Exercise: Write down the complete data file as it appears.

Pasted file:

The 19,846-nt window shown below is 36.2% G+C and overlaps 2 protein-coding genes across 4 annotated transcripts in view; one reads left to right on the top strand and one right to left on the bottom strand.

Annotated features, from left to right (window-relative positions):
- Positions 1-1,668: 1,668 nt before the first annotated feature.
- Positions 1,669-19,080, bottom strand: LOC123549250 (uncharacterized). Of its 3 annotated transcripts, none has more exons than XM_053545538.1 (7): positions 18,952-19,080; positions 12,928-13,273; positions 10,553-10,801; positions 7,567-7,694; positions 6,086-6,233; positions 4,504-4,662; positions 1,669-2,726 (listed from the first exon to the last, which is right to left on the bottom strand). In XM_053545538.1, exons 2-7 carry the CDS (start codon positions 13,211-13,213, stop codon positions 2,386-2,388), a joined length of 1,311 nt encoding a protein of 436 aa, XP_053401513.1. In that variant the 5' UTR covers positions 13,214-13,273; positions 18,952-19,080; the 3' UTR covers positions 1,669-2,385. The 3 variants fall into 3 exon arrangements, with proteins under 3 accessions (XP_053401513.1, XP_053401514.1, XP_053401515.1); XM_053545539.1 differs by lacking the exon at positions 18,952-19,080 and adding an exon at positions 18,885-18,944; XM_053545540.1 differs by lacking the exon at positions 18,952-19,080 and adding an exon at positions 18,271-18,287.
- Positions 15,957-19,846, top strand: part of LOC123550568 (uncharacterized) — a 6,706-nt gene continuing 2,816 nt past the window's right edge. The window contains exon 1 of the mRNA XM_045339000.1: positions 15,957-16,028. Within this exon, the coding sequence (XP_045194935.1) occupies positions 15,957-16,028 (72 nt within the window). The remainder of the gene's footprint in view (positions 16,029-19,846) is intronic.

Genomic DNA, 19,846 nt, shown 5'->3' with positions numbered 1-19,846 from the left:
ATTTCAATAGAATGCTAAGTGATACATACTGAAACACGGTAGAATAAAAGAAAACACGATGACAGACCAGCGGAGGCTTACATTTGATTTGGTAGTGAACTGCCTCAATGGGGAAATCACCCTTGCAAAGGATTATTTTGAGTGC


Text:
The 19,846-nt window shown below is 36.2% G+C and overlaps 2 protein-coding genes across 4 annotated transcripts in view; one reads left to right on the top strand and one right to left on the bottom strand.

Annotated features, from left to right (window-relative positions):
- Positions 1-1,668: 1,668 nt before the first annotated feature.
- Positions 1,669-19,080, bottom strand: LOC123549250 (uncharacterized). Of its 3 annotated transcripts, none has more exons than XM_053545538.1 (7): positions 18,952-19,080; positions 12,928-13,273; positions 10,553-10,801; positions 7,567-7,694; positions 6,086-6,233; positions 4,504-4,662; positions 1,669-2,726 (listed from the first exon to the last, which is right to left on the bottom strand). In XM_053545538.1, exons 2-7 carry the CDS (start codon positions 13,211-13,213, stop codon positions 2,386-2,388), a joined length of 1,311 nt encoding a protein of 436 aa, XP_053401513.1. In that variant the 5' UTR covers positions 13,214-13,273; positions 18,952-19,080; the 3' UTR covers positions 1,669-2,385. The 3 variants fall into 3 exon arrangements, with proteins under 3 accessions (XP_053401513.1, XP_053401514.1, XP_053401515.1); XM_053545539.1 differs by lacking the exon at positions 18,952-19,080 and adding an exon at positions 18,885-18,944; XM_053545540.1 differs by lacking the exon at positions 18,952-19,080 and adding an exon at positions 18,271-18,287.
- Positions 15,957-19,846, top strand: part of LOC123550568 (uncharacterized) — a 6,706-nt gene continuing 2,816 nt past the window's right edge. The window contains exon 1 of the mRNA XM_045339000.1: positions 15,957-16,028. Within this exon, the coding sequence (XP_045194935.1) occupies positions 15,957-16,028 (72 nt within the window). The remainder of the gene's footprint in view (positions 16,029-19,846) is intronic.

Genomic DNA, 19,846 nt, shown 5'->3' with positions numbered 1-19,846 from the left:
ATTTCAATAGAATGCTAAGTGATACATACTGAAACACGGTAGAATAAAAGAAAACACGATGACAGACCAGCGGAGGCTTACATTTGATTTGGTAGTGAACTGCCTCAATGGGGAAATCACCCTTGCAAAGGATTATTTTGAGTGC